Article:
The attempt to add Canada to the English colonies failed, and King George's War ended in 1748 with the Treaty of Aix-la-Chapelle. Territories were restored as they had been before the conflict, but it was apparent that the treaty was only a truce, for hostilities broke out again only seven years later in the French and Indian War.
Kneller, Godfrey (1646-1723), German-born portrait painter. He was taught by Rembrandt and his pupil Ferdinand Bol. Kneller went to Italy in the 1660s and/or 1670s, where he studied Raphael and the antique. He went to England in 1676 and soon became King Charles II's favorite painter.
During the reign of James II, Kneller was not the only court painter and faced keen competition from others. During that period Kneller's full-length portraits were unequalled and engraved prints of them began appearing in the colonies.
The reign of William and Mary was the zenith of Kneller's career. He maintained a studio similar in scope to Lely's. Kneller's royal portraits were more widely copied and distributed than any other artist's. Colonial Williamsburg's William Byrd II is an example of his studio work. Kneller was the first governor of the London Academy for Drawing and Painting from 1711 to 1718.
Lely, Sir Peter (1618-1680), Dutch-born English portrait painter. Little is known of his early training, but he went to England in the early 1640s. Whether he was apolitical or politically shrewd is arguable, but the artist managed to work for Charles I, Cromwell, and Charles II.
At the Restoration, Lely was the best painter in England, officially regarded as Van Dyck's successor. He was made Painter to the King in 1661. The next year he became an English citizen and was knighted in 1680. A prolific worker, Lely painted the heads of his sitters from life but merely sketched their poses and costumes, laying in the colors of the hands and garments to be completed later by his many assistants. The studio turned out portraits of everyone of importance, including Charles II's female associates, otherwise known as the "Hampton Court Beauties."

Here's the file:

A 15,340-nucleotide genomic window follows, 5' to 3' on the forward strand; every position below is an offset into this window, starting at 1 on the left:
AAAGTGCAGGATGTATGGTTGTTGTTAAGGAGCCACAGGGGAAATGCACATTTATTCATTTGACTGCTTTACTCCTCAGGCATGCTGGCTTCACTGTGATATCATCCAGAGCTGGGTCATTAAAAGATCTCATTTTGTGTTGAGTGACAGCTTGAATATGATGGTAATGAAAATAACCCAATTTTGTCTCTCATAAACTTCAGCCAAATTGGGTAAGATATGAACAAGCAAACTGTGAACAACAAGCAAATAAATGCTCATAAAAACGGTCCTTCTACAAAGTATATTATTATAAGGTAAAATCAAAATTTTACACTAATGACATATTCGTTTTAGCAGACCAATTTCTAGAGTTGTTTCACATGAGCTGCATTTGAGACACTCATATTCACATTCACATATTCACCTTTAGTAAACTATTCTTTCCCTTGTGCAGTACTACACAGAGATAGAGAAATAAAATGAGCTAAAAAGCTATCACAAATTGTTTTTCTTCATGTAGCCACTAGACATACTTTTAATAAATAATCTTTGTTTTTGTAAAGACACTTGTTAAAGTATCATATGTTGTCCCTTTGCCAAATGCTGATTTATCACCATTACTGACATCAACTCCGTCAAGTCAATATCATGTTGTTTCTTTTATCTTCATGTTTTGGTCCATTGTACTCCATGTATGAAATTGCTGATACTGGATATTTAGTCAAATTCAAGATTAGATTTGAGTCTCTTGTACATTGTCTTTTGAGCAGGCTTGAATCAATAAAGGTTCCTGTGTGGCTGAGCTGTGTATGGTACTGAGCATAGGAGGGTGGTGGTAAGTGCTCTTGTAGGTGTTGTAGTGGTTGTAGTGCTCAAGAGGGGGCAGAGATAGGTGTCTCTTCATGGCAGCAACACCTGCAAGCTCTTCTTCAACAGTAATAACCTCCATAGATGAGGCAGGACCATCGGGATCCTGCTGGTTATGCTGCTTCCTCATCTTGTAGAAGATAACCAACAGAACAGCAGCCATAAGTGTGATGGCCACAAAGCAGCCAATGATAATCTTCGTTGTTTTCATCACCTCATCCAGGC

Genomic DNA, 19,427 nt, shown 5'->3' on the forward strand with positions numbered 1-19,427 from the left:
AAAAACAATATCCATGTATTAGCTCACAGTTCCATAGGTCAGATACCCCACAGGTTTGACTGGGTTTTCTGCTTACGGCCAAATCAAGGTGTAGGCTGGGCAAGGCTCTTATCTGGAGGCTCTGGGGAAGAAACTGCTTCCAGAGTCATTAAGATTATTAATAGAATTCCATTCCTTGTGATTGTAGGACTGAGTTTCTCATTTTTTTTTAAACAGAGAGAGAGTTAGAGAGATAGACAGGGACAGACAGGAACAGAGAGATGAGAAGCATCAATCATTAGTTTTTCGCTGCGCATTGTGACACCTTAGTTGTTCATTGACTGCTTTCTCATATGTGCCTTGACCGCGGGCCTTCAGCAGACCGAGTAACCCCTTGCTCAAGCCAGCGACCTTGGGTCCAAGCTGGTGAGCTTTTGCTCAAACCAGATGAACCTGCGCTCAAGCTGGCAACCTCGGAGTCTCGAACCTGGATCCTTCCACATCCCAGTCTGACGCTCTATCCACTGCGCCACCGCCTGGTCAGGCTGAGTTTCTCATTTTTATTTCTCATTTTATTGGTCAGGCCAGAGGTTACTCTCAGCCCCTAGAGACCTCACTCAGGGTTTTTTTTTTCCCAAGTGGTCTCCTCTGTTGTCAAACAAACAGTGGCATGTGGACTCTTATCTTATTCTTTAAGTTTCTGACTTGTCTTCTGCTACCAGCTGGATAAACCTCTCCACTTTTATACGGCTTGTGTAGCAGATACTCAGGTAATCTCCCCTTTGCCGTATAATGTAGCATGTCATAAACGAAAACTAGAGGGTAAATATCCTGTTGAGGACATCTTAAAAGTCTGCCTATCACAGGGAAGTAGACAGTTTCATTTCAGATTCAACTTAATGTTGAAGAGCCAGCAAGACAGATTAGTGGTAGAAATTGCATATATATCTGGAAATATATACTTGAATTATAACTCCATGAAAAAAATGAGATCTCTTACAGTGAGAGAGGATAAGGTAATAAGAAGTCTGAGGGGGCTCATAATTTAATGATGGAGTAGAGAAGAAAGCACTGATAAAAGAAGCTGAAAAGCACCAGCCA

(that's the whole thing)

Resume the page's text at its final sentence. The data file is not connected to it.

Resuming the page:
Licensing Act, expiration of (1695), easing of government censorship. Since the introduction of printing into England in 1477, both the government and the Church of England had extensive powers of censorship on publications before they were printed. This power was granted through a series of Licensing Acts. In 1695 the last of the Licensing Acts was allowed to lapse and governmental control was limited to post-publication libel laws. The suspension of these acts spurred the development of a press that was at liberty to publish works without the consent of the authorities. In both Britain and the North American colonies a strong periodical and political press flourished (See Zenger).